Coaching Fundamentals Part Five: Choice


September 9th, 2015

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Even though this is Part Five in our series of Coaching Fundamentals, in many ways it is the most fundamental of the fundamentals.

In the same way that having, making and being accountable for own choices is the cornerstone of being human, helping others access the choices they have is the basic tenet of coaching. Not advise, not prescribe, not rescue, but show: help the client see the broader vista around them, so that they can make a meaningful choice for them at this very moment.

Sometimes as coaches we won’t agree with that choice: it isn’t the one we would’ve taken in their shoes, or – more difficult still – we can see the real pitfalls further down the road, that at the moment aren’t visible to the client. If so, I believe it is our responsibility as coaches to point alternative facts (or viewpoints) out, but still leave the final choice of action to the client. Including the choice of taking the “wrong” decision.

The fundamental principle of choice – painfully for some coaches – includes the choice of whether to engage in the coaching relationship with us, or at all. Whereas I have heard arguments that any experienced coach can work with any client, I am well aware that they don’t hold true for many of our clients. That’s why we offer them “chemistry meetings”, and – hard as it is not to take it personally when one is not chosen – it is the client’s choice who to work with.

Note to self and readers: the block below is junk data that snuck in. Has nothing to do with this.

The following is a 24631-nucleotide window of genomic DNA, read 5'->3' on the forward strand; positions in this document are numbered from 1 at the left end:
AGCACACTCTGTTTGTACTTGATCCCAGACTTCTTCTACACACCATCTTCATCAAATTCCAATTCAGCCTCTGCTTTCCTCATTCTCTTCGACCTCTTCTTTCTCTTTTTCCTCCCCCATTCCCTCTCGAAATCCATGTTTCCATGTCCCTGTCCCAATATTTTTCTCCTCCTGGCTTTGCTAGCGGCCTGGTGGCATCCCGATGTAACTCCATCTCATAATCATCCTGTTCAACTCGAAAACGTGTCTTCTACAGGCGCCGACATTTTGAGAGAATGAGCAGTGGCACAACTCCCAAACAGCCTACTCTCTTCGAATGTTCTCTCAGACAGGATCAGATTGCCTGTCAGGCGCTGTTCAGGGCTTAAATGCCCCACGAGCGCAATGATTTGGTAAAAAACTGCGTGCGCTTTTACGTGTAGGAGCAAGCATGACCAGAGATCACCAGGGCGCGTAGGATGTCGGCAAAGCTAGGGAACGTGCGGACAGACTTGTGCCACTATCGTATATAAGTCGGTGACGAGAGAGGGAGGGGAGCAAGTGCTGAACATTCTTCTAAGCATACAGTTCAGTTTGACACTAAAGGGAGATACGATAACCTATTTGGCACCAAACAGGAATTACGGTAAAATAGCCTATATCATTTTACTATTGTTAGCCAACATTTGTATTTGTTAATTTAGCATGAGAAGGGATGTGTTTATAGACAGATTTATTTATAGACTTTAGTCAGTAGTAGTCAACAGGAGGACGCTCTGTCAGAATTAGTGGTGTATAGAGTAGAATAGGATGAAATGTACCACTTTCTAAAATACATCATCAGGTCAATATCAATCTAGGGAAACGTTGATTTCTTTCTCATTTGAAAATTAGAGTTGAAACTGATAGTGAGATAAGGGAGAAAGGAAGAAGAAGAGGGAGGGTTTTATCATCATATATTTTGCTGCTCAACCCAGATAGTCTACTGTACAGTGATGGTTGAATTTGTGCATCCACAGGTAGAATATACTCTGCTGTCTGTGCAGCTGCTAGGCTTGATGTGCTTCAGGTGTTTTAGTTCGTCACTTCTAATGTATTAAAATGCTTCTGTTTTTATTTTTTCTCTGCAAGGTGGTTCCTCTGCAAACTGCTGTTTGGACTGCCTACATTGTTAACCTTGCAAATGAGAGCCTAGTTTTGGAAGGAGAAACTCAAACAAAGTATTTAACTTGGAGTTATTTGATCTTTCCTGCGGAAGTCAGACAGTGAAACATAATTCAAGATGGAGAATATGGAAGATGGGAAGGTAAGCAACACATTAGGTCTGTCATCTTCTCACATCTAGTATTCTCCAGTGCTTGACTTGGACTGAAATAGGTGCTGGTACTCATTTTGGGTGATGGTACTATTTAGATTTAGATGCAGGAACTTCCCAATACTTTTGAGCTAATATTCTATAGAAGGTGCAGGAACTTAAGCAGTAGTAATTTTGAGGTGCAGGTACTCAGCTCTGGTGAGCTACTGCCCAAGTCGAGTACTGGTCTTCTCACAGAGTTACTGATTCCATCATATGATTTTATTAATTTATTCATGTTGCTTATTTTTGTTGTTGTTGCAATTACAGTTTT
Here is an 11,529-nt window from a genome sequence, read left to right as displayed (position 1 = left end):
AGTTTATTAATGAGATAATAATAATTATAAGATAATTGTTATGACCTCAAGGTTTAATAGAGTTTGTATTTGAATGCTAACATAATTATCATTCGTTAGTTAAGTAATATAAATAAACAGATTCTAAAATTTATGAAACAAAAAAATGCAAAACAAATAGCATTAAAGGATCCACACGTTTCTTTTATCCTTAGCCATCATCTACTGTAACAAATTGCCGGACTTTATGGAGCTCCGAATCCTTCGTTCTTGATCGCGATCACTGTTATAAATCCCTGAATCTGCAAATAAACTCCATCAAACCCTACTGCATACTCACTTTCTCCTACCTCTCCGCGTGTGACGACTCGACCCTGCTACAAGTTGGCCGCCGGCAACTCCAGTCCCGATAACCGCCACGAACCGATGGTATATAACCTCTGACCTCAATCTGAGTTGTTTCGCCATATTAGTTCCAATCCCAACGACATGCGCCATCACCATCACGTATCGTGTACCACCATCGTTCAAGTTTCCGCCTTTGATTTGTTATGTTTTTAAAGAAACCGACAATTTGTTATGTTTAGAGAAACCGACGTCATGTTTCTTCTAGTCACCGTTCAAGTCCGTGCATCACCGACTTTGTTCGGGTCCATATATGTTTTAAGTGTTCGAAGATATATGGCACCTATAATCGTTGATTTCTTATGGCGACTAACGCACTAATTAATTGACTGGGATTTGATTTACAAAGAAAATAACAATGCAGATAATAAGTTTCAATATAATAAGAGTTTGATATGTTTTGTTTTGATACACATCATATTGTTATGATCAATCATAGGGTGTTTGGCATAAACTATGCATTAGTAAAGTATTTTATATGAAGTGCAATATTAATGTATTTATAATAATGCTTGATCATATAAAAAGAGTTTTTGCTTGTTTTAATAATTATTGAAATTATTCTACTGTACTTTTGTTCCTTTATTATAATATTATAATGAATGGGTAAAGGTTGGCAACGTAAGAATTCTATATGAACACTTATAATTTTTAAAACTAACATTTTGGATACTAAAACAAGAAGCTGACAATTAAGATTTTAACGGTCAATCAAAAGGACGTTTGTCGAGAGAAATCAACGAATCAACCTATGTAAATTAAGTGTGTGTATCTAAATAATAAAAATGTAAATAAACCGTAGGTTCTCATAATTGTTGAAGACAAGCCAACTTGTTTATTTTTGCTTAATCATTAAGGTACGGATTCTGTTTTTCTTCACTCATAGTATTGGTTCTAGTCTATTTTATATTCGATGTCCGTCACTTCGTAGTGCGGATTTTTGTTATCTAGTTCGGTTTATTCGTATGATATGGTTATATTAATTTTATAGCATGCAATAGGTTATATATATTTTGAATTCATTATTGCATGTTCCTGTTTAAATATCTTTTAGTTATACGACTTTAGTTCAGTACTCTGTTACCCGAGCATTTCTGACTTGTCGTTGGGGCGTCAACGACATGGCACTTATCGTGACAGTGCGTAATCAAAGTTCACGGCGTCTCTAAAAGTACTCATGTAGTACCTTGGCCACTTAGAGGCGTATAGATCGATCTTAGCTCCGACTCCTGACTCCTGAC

shutterstock_32772712 revEven more fundamentally, it is also largely the client’s choice of how deep and how far to work at all. Yes, we can do our utmost to offer valuable listening, feedback and questioning skills, to be a trusted thinking partner, to support and challenge, but if a client decides that all this is not worth their time, money or energy, we have to accept that choice. All of the coaches I’ve known have had examples of clients breaking off relationships early, either by direct or by indirect behaviours (such as cancelling sessions or being consistently late). It is a difficult choice to accept as a coach, but the alternative – of rescuing, or pushing, or cajoling – is even more difficult, and ultimately unrewarding for all.

Finally, the ultimate choice the client holds is whether to change at all: whether to do something about the less helpful aspects of their behaviour, or whether to continue acting the way they had done in the past.   As coaches, the best we can do is be clear, clean and brave in pointing out some of the consequences of different choices, while holding a deep belief that the coachee will choose the right one for them in this moment, in this coaching relationship, in their life.


anaAna is Programme Director of our Postgraduate Certificate in Coaching which is a masters qualification for experienced coaches.